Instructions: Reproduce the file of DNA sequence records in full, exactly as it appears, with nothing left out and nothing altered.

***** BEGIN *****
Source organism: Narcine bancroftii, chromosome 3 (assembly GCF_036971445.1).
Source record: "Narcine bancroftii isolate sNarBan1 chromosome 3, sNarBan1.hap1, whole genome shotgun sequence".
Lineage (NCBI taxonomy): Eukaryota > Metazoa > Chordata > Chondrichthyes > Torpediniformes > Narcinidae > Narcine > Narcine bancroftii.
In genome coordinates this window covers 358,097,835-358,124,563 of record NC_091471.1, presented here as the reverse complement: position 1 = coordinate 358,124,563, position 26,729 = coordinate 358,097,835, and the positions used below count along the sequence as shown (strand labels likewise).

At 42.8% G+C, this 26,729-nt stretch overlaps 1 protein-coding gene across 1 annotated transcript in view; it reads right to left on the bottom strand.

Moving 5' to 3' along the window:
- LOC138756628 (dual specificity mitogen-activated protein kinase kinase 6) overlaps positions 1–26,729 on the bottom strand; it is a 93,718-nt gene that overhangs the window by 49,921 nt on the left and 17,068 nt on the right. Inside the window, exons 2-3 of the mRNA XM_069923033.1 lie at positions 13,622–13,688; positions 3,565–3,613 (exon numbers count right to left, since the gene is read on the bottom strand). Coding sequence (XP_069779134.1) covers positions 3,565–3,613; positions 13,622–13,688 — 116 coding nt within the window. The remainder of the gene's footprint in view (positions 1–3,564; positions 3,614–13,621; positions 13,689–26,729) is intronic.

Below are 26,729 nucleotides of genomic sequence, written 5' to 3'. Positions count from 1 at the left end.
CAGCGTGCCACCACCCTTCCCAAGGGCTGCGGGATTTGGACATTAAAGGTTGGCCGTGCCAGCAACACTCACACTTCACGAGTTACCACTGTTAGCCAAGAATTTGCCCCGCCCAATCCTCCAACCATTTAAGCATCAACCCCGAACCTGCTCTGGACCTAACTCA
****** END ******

Source organism: Narcine bancroftii, chromosome 3 (assembly GCF_036971445.1).
Source record: "Narcine bancroftii isolate sNarBan1 chromosome 3, sNarBan1.hap1, whole genome shotgun sequence".
Lineage (NCBI taxonomy): Eukaryota > Metazoa > Chordata > Chondrichthyes > Torpediniformes > Narcinidae > Narcine > Narcine bancroftii.
In genome coordinates this window covers 358,097,835-358,124,563 of record NC_091471.1, presented here as the reverse complement: position 1 = coordinate 358,124,563, position 26,729 = coordinate 358,097,835, and the positions used below count along the sequence as shown (strand labels likewise).

At 42.8% G+C, this 26,729-nt stretch overlaps 1 protein-coding gene across 1 annotated transcript in view; it reads right to left on the bottom strand.

Moving 5' to 3' along the window:
- LOC138756628 (dual specificity mitogen-activated protein kinase kinase 6) overlaps positions 1–26,729 on the bottom strand; it is a 93,718-nt gene that overhangs the window by 49,921 nt on the left and 17,068 nt on the right. Inside the window, exons 2-3 of the mRNA XM_069923033.1 lie at positions 13,622–13,688; positions 3,565–3,613 (exon numbers count right to left, since the gene is read on the bottom strand). Coding sequence (XP_069779134.1) covers positions 3,565–3,613; positions 13,622–13,688 — 116 coding nt within the window. The remainder of the gene's footprint in view (positions 1–3,564; positions 3,614–13,621; positions 13,689–26,729) is intronic.

Below are 26,729 nucleotides of genomic sequence, written 5' to 3'. Positions count from 1 at the left end.
CAGCGTGCCACCACCCTTCCCAAGGGCTGCGGGATTTGGACATTAAAGGTTGGCCGTGCCAGCAACACTCACACTTCACGAGTTACCACTGTTAGCCAAGAATTTGCCCCGCCCAATCCTCCAACCATTTAAGCATCAACCCCGAACCTGCTCTGGACCTAACTCA